I am proposing a generic jam recipe reduced to the essentials, applicable to all sorts of fruit. A few jars can easily be made while cooking lunch or dinner.
Ingredients: a kilo of fruit and 700g of sugar.
Containers: five to six 7oz (190ml) jars recently dishwashed.
Kitchen essentials: a knife, a saucepan, a large spoon or a spatula, and a ladle.
– Quickly rinse fruit under cold water.
– Remove unwanted parts: apricot stones*, soft fruit stems, pear cores**.
– Cut large fruit in pieces: apricots in eight, large strawberries in four, etc. . Half to one cubic centimeter morsels, in any shape, is a good size.
– Put in the saucepan with the sugar.
– Put the saucepan over a medium heat and mix fruit and sugar with the spoon or spatula. Over the heat, sugar will quickly melt with fruit juices.
– Cook for 20 minutes from boiling***, stirring regularly. Can be done while cooking lunch or dinner…
– Pour in the jars with the ladle while hot, put the lids on and turn the jars upside down until cold.
That’s it! You have jam you can keep for three months or more in the cupboard****.
Did it take more than 10 minutes to make the jam, cooking time excluded?
Example one: Pear jam made 4th October
I purchased a kilo of William pears on a local market to test this minimal recipe.
Simplest jam ingredients: fruit and sugar. The five pears weigh slightly less than a kilo. Sugar is granulated white, any sugar would do. Photo 4th October.
Simplest jam utensils: no need for special equipment! A wooden or silicon spoon or spatula would be a better choice to stir over heat. I guess there is one in all kitchens.
Cores ans stems removed, fruit cut. I usually peel the pears, yet followed the simplest recipe here. Not peeling will work well with peaches and nectarines, which have a less granulated skin than pears. I would advise to skin apples.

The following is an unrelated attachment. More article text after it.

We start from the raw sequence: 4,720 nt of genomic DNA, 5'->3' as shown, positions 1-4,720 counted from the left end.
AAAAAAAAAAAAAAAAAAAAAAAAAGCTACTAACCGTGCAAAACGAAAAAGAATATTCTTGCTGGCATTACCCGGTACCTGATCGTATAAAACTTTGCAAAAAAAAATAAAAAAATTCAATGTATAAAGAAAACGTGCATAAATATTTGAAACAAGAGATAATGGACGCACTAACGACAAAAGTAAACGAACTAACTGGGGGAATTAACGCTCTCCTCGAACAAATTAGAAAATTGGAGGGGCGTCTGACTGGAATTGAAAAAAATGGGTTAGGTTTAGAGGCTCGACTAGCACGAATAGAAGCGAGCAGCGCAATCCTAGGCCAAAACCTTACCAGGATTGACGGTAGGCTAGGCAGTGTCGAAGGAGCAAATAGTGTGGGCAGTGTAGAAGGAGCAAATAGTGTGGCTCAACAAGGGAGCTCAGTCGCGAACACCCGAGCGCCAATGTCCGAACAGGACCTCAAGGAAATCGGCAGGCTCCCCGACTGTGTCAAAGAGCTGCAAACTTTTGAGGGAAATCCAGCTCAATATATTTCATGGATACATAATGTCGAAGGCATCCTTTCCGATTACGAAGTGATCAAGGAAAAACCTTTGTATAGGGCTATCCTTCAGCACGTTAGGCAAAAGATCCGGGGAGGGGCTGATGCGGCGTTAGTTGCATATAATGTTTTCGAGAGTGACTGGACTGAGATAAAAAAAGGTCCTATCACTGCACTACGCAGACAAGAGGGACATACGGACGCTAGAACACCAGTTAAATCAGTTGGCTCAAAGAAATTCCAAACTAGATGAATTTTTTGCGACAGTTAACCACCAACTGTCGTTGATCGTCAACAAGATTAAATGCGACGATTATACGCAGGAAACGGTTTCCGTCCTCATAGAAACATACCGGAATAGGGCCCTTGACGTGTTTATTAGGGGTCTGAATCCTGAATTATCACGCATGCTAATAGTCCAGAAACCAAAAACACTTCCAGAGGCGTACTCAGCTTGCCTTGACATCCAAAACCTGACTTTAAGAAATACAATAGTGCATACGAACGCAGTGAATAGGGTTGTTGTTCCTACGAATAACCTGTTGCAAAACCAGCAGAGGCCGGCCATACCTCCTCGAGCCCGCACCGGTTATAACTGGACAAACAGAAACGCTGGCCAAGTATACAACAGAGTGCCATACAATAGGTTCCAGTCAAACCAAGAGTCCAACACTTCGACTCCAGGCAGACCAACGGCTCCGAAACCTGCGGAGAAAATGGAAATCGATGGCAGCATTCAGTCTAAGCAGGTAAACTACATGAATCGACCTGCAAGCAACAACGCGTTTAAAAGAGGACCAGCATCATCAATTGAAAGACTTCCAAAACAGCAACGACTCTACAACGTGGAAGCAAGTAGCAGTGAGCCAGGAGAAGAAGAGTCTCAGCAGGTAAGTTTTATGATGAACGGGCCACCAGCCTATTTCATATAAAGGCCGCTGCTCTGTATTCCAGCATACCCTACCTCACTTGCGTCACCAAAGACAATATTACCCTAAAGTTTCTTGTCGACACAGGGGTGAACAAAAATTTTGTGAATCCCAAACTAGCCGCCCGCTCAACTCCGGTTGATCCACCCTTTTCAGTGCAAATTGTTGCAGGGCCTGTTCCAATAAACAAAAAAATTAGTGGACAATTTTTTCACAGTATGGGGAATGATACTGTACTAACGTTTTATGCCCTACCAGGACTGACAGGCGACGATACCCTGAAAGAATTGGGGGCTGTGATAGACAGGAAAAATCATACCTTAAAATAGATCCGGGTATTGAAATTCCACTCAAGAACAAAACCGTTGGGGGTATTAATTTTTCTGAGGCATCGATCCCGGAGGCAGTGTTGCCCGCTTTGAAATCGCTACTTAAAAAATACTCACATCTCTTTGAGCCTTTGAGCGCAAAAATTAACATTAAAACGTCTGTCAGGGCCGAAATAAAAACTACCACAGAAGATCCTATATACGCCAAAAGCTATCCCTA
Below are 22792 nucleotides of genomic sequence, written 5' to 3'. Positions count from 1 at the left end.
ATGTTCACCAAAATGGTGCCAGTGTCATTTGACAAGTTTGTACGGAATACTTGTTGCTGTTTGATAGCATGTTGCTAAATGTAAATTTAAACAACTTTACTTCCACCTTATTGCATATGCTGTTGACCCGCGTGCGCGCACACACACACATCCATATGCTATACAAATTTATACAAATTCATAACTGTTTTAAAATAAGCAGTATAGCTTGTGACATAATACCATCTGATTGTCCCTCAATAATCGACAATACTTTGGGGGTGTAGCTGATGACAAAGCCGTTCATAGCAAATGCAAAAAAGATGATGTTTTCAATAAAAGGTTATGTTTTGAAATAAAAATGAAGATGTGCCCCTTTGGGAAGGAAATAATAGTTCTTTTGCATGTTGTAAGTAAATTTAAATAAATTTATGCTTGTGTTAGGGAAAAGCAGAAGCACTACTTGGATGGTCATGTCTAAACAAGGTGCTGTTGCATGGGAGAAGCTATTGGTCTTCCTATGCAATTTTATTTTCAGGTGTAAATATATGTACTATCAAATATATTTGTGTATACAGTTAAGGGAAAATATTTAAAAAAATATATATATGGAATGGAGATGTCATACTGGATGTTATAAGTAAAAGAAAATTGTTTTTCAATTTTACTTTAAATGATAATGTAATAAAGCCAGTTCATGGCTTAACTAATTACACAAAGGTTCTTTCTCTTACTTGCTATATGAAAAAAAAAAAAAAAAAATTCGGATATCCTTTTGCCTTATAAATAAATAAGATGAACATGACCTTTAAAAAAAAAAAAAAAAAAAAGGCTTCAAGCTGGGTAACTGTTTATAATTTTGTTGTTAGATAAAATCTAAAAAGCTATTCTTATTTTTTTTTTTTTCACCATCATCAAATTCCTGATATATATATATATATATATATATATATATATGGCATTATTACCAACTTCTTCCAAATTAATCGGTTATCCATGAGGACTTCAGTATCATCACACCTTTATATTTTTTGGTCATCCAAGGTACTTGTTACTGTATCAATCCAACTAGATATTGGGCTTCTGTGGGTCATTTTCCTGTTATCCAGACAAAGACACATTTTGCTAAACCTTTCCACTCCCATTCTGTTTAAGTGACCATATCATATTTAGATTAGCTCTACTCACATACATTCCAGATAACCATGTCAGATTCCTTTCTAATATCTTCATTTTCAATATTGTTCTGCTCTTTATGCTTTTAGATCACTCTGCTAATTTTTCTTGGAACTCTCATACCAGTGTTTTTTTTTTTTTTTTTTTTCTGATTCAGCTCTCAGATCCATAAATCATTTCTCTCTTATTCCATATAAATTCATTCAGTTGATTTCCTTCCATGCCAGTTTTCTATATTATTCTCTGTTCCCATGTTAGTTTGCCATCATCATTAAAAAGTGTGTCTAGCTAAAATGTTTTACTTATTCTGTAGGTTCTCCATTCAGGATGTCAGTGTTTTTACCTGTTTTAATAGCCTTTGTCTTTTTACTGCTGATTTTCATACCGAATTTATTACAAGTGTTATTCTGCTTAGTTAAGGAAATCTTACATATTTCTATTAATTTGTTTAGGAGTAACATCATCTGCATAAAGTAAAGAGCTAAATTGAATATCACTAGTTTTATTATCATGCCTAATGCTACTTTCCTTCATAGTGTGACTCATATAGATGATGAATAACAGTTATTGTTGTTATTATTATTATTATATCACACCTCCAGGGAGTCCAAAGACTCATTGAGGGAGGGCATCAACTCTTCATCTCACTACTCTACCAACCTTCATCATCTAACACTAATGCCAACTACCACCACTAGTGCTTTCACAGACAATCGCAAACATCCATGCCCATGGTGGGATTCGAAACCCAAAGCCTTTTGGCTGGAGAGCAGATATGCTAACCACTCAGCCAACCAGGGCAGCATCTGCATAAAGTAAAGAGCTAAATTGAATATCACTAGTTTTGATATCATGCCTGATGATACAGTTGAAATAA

700g of sugar per kilo of fruit: as we had a bit less than a kilo of pears, I added approximately two thirds of the sugar pack, which makes around 650g. Proportions don’t have to be accurate. It could also be 400 or 500 g per kilo, making the jam less sweet, in line with the current trend of lowering amounts of sugar in food. I would then advise to eat the jam within a month, and within a week once the jar has been opened.
As the pears were not ripe yet, it took a while for the sugar to penetrate the morsels and the full 20 minutes for the jam to cook. Stirring enabled to avoid burning at the bottom of the saucepan.
Turning the jars upside down when hot is said to help preserve. I find small jars a good option reminding of the value of their content. I also prefer to have two or four small jars of different jam varieties open at the same time than just one or two large ones. And a small jar is a convenient option for people who eat small quantities of jam.
Often the last jar is not full. It can be eaten in the following days, there is no need to cover it with a lid. Yummy colour, isn’t it?
Example two: Red currant jam made 6th october
I used 400g of frozen red currants a friend gave me in July.
Freezing soft fruit can be very handy. Photo 6th October.
Very little is lost here.
A wooden or silicone spatula or spoon is definitely more convenient to stir the jam.
Red currant jam sets so quickly that when this jar was put back up once cold the jam stayed on top. It doesn’t matter, there is a good chance that it will go back down to the bottom of the jar once open, and in any case it does not change the taste! Speaking of taste, this jam will be even better if you add a few raspberries: 100g raspberries for 300g of red currants instead of 400g of redcurrants, or, even better, 200g – 200g.
Examples one and two: eating suggestion
These two jams are very different in taste and consistency, the pear jam being very runny while the red currant jam is set. Both of them will go wery well on top of an unsweetened plain yoghurt. Of course they can be eaten in many other ways.
* Plums are sometimes difficult to stone, in that case just cut the plums in two and remove the stones after cooking.
** Fruit may be peeled, yet skins usually soften enough during cooking (not true for apples).
*** Cooking time can be reduced to 10 minutes for fruit that are high in pectin (see ****).
**** Some jams will set because of the pectin naturally present in the fruit (red and black currants for instance), some won’t (strawberry, pear…). Set jams usually keep for longer.
In any case please check that the jam hasn’t fermented before eating (this hardly happens yet just in case look out for an alcoholic smell when opening the jar). Remove at least one centimeter of jam if some mould has formed on the top (this may happen when the jars have not been properly cleaned). Eat within a fortnight once open (this is general guidance from personal experience, some people would advise that an open jar should also be kept in the fridge).